The world needs a breakthrough to lower emissions from heavy industry, and a solution may be brewing in Japan. IHI Corporation, one of the country’s oldest manufacturers, and GE Vernova have teamed up in recent years to work to unlock the secrets of ammonia. Under their latest joint development agreement, signed on Christmas Day 2023, the companies will work for the next two years developing technology to combust ammonia in turbines that normally run on natural gas. If IHI and GE Vernova can scale up that technology to run on GE Vernova’s legacy fleet of F class heavy-duty gas turbines, they will have made a significant contribution to the ammonia value chain. That’s a world in which economically affordable ammonia could be made anywhere in the world using renewable power generation, then shipped across oceans and delivered to an industrial demand center, like Japan.
Ammonia is utilized today as a fertilizer, a chemical raw material, and, more recently, a fuel, effectively produced in industrial applications. In addition, when used as a carrier for hydrogen, ammonia enables efficient, lower-cost transport and storage of a carbon-free fuel that can be used directly in natural gas power generation. Since ammonia contains no carbon, it does not emit carbon dioxide when burned and may therefore enhance the power sector’s efforts in reducing carbon emissions.
“To me, this is a question of how do we help society?” says Jeffrey Goldmeer, director of hydrogen value chain at GE Vernova. According to Goldmeer, the ongoing work by IHI and GE Vernova to realize ammonia as a flexible, zero-carbon fuel has created real buzz in the industry. “We’re starting to see traction from customers. They’re asking, ‘Should ammonia be part of our plan, too? How could this help us in our decarbonization journey?’”
Emissions from heavy industry are the hard problem of decarbonization. The world will continue to need chemicals and steel, but wind and solar can’t create the high temperatures needed to produce them. But ammonia offers an entirely new path. If it becomes possible to achieve the high temperatures required by manufacturers by using ammonia, a very low-carbon, flexible fuel, it could finally mean moving on from coal and natural gas in petrochemicals and steelmaking.
For IHI and GE Vernova, using ammonia this way is no longer just theoretical. Over the past several years, IHI has been experimenting with ammonia in a small 2-megawatt turbine at its research-and-development facility, in Yokohama. In June of 2022, the company announced a breakthrough: It had succeeded in achieving the world’s first power generation through combustion using 100% liquid ammonia, demonstrating a more than 99% reduction of greenhouse gas emissions, with minimal emission of nitrous oxide (N2O).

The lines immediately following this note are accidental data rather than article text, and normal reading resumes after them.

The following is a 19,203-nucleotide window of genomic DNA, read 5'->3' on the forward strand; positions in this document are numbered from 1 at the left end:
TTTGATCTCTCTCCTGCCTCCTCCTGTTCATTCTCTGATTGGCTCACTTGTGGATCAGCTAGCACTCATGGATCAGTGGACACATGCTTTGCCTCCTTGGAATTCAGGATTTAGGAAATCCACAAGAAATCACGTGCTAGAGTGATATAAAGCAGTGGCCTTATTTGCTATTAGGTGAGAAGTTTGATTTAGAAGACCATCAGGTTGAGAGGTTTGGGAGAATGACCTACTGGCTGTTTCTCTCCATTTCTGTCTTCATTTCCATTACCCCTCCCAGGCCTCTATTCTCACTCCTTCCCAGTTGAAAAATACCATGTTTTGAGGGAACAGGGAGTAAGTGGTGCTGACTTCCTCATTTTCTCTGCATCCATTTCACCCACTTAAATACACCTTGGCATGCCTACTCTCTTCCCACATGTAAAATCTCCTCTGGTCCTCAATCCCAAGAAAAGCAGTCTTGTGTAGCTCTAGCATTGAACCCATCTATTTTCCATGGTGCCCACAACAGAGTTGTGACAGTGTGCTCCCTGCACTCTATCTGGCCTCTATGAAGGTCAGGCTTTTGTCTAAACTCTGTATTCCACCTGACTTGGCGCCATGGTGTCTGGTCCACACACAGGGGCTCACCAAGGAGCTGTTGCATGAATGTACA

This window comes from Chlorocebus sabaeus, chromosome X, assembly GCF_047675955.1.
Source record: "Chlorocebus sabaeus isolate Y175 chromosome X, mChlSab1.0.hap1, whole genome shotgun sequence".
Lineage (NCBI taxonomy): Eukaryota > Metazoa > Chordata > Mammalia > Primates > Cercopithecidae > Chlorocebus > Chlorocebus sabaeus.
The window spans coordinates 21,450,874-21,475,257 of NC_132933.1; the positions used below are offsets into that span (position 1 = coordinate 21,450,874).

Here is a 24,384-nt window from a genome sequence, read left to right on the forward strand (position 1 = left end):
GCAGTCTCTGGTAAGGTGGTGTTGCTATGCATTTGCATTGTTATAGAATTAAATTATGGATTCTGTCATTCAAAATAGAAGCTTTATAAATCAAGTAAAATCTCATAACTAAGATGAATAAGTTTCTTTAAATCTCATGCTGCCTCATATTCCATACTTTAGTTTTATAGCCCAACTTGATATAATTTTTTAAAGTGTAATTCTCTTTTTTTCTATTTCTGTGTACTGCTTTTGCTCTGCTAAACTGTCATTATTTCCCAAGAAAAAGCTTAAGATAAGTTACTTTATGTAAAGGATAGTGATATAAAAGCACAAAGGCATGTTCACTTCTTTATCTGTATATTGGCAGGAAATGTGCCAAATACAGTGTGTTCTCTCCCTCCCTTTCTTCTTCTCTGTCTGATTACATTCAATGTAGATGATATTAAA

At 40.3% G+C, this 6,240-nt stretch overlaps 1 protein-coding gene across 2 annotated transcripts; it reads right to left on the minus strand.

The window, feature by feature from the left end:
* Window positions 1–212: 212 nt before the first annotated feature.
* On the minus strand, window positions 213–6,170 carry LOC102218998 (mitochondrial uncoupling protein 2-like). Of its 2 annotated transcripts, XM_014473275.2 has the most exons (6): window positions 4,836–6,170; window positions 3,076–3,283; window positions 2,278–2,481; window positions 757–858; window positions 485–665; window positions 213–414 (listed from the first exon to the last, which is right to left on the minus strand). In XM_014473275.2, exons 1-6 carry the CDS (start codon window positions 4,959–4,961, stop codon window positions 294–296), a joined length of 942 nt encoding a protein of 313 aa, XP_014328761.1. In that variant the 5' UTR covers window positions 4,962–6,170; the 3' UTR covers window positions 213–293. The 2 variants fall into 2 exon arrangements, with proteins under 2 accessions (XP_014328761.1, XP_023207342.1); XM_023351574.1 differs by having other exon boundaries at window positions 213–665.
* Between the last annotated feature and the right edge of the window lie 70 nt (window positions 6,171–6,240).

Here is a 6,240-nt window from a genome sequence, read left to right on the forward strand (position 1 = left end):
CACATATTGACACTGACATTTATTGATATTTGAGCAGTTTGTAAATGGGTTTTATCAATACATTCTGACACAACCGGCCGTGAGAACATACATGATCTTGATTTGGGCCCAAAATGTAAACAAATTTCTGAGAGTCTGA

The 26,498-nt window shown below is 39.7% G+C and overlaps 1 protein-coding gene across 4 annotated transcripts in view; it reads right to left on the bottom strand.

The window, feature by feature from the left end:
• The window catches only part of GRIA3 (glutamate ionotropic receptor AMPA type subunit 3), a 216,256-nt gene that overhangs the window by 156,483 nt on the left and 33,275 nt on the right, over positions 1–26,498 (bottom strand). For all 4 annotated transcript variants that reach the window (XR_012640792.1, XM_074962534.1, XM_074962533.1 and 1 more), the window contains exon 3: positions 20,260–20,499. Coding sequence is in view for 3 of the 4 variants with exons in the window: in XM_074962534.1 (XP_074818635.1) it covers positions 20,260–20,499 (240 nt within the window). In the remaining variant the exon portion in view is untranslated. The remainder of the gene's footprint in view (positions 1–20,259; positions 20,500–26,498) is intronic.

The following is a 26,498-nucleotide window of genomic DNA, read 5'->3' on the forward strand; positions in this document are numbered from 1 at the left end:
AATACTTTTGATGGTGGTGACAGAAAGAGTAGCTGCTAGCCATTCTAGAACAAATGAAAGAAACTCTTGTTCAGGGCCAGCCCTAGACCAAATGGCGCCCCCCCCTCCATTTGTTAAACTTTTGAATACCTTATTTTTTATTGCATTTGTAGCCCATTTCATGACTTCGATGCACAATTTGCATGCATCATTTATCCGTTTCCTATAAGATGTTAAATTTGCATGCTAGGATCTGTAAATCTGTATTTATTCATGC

“We are proud of our global technology leadership, demonstrating to the world that the combustion of 100% ammonia in a gas turbine is possible. Our collaboration with GE Vernova may help unlock a new decarbonization pathway for Japan and the rest of the world,” says Kensuke Yamamoto, IHI’s vice president of Business Development Headquarters and general manager of the company’s Ammonia Value Chain Project Department. IHI has for years been in hot pursuit of a grand vision in which ammonia, as an energy carrier, pervades industry, cleaning up emissions. The company calls this vision “the ammonia society,” and it’s similar to the vision many have voiced for ammonia’s cousin, hydrogen.
Hydrogen has been hailed as the decarbonization “Swiss Army knife,” but ammonia could actually be closer to cracking the code and becoming the end-to-end solution the world really needs. Hydrogen remains an important focus for GE Vernova, but unlike ammonia, it can’t affordably or easily be shipped across oceans.
“With IHI, we aim to develop and validate the combustion technology in the next two years, leading to a potential commercially available product by 2030,” Goldmeer says. The joint exploration will focus on crafting the combustion system that will convert GE’s F-class turbines, already deployed worldwide, to burn ammonia at scale. According to Goldmeer, that will require a two-stage combustion system, featuring “both a rich and a lean stage,” because even when you burn ammonia originally made with carbon-free sources, nitrogen oxide emissions are potentially very high. Getting those under control is critical for the IHI and GE Vernova teams, who will share in the fruits of their progress — and in any intellectual property that emerges from their venture.
Goldmeer points out that the IHI-GE Vernova strategy is to find ways to utilize global systems already in use, as a way of making the ammonia value chain fully come alive. For example, ammonia is already shipped worldwide, the ships and the ports already exist, and the large F-class turbines that GE Vernova and IHI will retrofit are already installed. The teams at GE Vernova and IHI have analyzed the economics of ammonia shipping in their previous work together, and assuming successful potential retrofit of the F class turbine, there will be an additional challenge to solve: making ammonia with renewable energy. That part of the puzzle will unfold on its own, in domains like Australia and the Middle East, where sunblasted, wide-open land can more easily host ammonia-making infrastructure, with solar and wind powering the process.
Goldmeer says the job now for IHI and GE Vernova is to unlock the demand side with a breakthrough ammonia-burning-capable turbine — and there’s no better place to develop it than industrial Japan, a large consumer of imported energy. “Learning isn’t always linear. Two steps forward, one step back,” he says. “But over a period of weeks and months, I expect that we’re going to learn a lot. I’m really excited.”